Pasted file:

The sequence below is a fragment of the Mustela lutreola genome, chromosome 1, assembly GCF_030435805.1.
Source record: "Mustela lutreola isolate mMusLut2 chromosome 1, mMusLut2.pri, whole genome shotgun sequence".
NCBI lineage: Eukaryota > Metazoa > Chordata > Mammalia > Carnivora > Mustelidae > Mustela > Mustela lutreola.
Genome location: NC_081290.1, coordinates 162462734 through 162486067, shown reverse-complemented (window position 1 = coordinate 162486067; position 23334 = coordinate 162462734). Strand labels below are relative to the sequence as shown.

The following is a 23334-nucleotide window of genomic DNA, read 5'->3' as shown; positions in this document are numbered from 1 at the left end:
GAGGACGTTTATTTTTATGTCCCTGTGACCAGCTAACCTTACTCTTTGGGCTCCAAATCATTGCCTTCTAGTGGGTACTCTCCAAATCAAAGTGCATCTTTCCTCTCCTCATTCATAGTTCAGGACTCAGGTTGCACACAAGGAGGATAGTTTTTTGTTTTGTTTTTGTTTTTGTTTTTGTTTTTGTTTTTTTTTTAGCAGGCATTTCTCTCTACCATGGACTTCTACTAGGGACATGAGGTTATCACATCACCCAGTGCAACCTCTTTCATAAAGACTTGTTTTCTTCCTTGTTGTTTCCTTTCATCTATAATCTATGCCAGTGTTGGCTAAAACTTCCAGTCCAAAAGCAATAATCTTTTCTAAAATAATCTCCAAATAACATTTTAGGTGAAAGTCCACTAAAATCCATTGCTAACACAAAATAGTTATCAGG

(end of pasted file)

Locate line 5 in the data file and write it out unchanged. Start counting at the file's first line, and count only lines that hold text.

The following is a 23334-nucleotide window of genomic DNA, read 5'->3' as shown; positions in this document are numbered from 1 at the left end: